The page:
This ca. 1976 photo shows the construction of the Key Bridge's main span well underway, viewed from near Fort Armistead on the west bank of the Patapsco River. (Photo Credit: MdTA)

Design and construction of the Outer Harbor Crossing was overseen by the Maryland Transportation Authority (MdTA), a new agency created in 1971 to manage and operate the state’s toll roads and bridges. While a variety of bridge designs were considered for the Hawkins Point site (including a classic steel suspension bridge), a continuous steel truss superstructure was deemed the most appropriate option for the project. The bridge was nearly 1.5 miles long from end to end and featured an arch-shaped superstructure that spanned about ½ mile, including the central navigation span of 1,200 ft. The roadway was supported from the arch by steel cables and rose to a height of 185 ft above the harbor. It carried four lanes of traffic (two per direction), however it lacked emergency shoulders. Since this portion of the Baltimore Beltway was not initially considered part of the interstate highway system, a design requirement such as this was not present at the time.

Construction of the bridge dragged on longer than expected. One worker was killed during its construction and work on the main span foundations was delayed by material quality issues, causing the budget of the project to inflate dramatically. (It’s important to note at this time that no faulty materials made their way into the finished bridge – much of the cost overruns resulted from the corrections that were made to alleviate the faulty conditions that initially arose.) The bridge was finally completed and opened to traffic on March 23, 1977 at a final cost of $60 million, about $10 million over the initial budget. The completion of the bridge was indeed the final link in the Baltimore Beltway and this section of the freeway carried the initial designation of MD 695, due in part to its substandard two-lane approach highways.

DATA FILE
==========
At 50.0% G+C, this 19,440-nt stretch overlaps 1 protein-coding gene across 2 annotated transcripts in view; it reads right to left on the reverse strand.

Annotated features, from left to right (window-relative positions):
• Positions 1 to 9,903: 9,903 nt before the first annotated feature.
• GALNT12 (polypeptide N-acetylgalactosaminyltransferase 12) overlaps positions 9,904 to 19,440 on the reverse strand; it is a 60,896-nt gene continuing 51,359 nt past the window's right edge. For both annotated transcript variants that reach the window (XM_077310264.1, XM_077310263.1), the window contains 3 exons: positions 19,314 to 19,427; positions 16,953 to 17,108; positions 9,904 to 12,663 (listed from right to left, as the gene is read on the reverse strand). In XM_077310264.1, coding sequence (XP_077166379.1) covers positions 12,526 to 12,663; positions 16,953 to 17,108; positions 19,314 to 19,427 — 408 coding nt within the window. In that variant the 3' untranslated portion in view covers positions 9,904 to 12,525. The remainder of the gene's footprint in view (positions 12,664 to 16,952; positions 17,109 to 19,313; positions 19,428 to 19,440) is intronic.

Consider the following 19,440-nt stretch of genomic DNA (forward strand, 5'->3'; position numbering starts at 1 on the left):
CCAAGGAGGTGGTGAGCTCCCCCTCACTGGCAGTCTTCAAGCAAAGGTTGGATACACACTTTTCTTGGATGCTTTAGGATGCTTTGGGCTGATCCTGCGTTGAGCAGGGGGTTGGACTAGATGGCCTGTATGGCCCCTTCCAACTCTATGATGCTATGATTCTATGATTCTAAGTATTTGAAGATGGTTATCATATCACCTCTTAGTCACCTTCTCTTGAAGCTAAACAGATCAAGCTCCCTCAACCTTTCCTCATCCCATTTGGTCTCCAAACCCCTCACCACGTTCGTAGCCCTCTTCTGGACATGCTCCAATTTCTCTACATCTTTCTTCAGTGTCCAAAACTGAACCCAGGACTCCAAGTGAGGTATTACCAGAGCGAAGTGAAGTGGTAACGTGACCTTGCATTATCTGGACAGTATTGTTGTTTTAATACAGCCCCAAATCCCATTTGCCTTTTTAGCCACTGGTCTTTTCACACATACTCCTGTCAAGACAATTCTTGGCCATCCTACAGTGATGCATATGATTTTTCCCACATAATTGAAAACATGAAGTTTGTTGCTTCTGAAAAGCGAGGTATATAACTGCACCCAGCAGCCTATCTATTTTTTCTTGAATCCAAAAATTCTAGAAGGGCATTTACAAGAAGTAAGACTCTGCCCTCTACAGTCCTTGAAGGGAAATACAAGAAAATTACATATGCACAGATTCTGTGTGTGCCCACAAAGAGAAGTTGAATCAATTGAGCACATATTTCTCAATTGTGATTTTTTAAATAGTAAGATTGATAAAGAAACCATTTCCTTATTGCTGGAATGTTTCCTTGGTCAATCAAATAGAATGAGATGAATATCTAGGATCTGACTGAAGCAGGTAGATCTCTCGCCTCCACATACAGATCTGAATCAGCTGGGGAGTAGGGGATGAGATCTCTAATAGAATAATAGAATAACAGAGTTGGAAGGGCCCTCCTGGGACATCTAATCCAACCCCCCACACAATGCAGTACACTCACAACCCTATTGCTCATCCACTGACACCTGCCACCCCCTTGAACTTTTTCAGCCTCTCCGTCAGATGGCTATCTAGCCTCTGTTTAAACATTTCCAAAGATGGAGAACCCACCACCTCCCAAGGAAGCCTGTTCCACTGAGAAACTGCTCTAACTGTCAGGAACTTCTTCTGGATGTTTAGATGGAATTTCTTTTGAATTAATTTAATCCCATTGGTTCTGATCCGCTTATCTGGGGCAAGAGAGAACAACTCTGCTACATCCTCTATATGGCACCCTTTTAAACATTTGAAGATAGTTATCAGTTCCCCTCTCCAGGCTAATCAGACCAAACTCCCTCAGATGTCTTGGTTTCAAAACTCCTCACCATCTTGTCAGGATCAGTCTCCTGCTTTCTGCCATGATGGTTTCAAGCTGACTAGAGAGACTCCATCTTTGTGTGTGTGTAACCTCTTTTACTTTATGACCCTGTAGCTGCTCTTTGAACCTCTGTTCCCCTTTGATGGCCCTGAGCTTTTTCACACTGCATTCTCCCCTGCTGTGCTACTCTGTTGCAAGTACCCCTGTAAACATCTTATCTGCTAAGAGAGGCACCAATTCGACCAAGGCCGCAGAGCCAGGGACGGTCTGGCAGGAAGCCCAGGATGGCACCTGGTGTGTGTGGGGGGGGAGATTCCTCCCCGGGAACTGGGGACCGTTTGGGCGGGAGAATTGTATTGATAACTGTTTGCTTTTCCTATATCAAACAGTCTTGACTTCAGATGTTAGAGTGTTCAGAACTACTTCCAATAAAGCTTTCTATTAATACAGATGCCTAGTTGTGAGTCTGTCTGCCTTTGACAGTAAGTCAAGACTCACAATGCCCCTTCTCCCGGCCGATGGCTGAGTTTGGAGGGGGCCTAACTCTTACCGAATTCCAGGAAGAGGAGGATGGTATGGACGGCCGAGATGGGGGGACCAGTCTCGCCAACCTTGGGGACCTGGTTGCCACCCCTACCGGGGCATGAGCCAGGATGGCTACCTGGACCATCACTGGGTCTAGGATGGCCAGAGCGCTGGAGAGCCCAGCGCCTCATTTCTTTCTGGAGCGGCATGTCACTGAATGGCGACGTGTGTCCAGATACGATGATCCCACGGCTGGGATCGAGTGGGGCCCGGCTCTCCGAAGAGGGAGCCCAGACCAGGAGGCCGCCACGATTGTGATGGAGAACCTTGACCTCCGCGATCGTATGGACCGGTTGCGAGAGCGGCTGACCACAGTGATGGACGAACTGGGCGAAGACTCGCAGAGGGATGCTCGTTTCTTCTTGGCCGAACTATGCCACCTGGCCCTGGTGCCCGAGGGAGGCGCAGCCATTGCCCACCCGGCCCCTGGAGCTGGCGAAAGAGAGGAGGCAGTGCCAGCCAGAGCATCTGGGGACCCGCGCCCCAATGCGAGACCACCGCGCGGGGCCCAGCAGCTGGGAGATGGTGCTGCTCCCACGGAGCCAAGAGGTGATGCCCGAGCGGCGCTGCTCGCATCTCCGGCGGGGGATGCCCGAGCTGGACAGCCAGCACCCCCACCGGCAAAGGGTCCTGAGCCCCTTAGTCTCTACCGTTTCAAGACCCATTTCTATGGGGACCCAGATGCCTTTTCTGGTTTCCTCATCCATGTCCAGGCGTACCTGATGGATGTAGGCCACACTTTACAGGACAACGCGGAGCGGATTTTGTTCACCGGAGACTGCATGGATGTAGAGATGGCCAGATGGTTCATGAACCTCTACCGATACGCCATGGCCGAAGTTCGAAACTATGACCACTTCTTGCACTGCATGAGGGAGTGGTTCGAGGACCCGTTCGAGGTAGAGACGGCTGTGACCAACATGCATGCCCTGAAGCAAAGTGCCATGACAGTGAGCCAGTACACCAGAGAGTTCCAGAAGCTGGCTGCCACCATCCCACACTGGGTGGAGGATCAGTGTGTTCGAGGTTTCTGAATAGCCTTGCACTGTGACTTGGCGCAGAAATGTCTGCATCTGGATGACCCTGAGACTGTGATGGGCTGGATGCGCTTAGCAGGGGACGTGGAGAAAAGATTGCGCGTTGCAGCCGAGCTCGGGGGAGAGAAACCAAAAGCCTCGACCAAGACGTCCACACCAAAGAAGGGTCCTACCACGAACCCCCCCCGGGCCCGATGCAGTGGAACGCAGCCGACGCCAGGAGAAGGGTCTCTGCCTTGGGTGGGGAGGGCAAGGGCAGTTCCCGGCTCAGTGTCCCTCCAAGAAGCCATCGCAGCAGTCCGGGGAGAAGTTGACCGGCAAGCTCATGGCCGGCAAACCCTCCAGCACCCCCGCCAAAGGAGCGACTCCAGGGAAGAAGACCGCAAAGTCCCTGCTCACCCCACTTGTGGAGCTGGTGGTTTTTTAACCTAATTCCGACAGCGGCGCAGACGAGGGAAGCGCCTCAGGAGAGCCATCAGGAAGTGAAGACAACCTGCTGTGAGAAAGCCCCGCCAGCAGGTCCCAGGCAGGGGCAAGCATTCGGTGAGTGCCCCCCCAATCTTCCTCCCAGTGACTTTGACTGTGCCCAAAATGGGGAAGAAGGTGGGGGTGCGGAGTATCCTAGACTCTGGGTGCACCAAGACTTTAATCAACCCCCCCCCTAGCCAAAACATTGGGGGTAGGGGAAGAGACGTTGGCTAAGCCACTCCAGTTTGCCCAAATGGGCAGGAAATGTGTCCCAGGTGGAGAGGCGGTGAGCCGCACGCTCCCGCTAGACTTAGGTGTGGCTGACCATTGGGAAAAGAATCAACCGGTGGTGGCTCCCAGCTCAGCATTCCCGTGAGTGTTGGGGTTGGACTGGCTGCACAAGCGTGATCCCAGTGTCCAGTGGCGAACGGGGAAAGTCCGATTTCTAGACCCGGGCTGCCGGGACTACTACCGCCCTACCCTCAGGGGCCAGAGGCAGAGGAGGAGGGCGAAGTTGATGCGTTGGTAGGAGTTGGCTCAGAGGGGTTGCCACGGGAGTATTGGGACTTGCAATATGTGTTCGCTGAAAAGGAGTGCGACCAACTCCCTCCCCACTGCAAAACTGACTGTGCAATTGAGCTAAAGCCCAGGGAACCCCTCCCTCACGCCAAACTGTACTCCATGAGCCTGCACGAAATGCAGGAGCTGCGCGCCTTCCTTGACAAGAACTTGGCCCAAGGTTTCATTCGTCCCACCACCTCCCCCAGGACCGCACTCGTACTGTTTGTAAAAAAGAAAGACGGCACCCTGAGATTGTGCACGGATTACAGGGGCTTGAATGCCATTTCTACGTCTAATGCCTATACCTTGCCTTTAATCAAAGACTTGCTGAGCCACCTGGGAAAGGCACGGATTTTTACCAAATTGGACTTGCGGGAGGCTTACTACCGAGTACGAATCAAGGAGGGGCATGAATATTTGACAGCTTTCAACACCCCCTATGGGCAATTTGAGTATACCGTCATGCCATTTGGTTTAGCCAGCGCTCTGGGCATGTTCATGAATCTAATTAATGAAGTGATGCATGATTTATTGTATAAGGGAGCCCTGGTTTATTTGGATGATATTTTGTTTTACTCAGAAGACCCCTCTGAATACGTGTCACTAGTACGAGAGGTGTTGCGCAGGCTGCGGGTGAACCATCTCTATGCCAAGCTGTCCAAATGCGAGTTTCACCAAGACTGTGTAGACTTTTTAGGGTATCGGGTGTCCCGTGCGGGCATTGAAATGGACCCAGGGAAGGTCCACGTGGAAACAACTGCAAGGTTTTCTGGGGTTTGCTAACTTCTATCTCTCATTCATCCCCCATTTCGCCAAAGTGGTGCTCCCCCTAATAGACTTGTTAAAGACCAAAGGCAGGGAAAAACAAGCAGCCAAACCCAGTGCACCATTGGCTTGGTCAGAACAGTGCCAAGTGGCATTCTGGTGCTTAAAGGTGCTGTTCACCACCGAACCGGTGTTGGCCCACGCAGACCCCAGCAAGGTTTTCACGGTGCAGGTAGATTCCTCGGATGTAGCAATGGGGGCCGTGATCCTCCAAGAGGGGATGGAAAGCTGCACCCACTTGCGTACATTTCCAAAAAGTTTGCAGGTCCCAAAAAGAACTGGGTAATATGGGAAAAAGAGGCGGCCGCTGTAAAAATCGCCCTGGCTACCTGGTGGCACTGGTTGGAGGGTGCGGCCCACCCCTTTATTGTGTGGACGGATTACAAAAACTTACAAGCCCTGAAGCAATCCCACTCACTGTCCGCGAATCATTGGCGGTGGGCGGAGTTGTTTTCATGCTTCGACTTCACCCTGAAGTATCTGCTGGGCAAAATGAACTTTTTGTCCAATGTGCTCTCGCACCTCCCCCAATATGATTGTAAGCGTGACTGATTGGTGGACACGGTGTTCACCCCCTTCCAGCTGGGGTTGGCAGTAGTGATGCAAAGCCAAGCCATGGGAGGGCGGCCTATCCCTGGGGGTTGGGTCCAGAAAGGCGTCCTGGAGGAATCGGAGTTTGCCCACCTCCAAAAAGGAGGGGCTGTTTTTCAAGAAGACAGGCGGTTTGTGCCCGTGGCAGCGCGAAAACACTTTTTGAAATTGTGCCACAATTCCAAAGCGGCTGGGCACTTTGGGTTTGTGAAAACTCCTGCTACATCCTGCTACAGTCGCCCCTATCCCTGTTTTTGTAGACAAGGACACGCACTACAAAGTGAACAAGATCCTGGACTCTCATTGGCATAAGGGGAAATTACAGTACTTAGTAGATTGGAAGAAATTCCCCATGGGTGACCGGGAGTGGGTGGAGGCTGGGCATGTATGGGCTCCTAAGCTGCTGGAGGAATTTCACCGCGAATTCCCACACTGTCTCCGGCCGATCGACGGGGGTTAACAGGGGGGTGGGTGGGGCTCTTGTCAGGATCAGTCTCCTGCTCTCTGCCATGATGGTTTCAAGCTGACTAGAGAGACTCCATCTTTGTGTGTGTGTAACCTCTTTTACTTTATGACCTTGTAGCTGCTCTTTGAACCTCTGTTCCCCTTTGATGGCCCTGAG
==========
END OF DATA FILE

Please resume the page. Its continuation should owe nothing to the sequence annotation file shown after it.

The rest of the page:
This January 1977 photo shows the construction of the Key Bridge nearing completion, viewed from Hawkins Point on the west bank of the Patapsco River. (Photo Credit: Baltimore Sun)

The bridge’s approaches were gradually expanded and widened in the years that followed. The western approach through Hawkins Point and Curtis Creek was widened in a project that was completed in 1981. This project included the construction of a parallel drawbridge over Curtis Creek – a rare example of a moveable bridge on the interstate highway system. The elevated two-lane viaduct approach through Sparrows Point was replaced with an at-grade four lane freeway in the 1990s. It had been built this way originally, because it needed to span the sprawling railroad yards leading to/from the steel mills and industrial areas of Sparrows Point. Deindustrialization of the area took place in the years following the bridge’s completion and an at-grade freeway was able to be constructed on the now-unused land below. This project, which also included the construction of a parallel bridge over Bear Creek near Sollers Point, was completed in 2000. At this point, the entirety of the Baltimore Beltway east of I-95 was formally added to the interstate highway system as non-chargeable mileage and has been signed as part of I-695 ever since. (I-695 signs did begin to appear on this segment of the Beltway as early as 1988, however it was not officially recognized as part of the interstate system at that time.) In spite of these upgrades, the Maryland State Highway Administration continues to formally recognize the length of the Beltway between the I-95 interchange in Essex and the I-97 interchange in Ferndale as “MD 695” in its internal documents.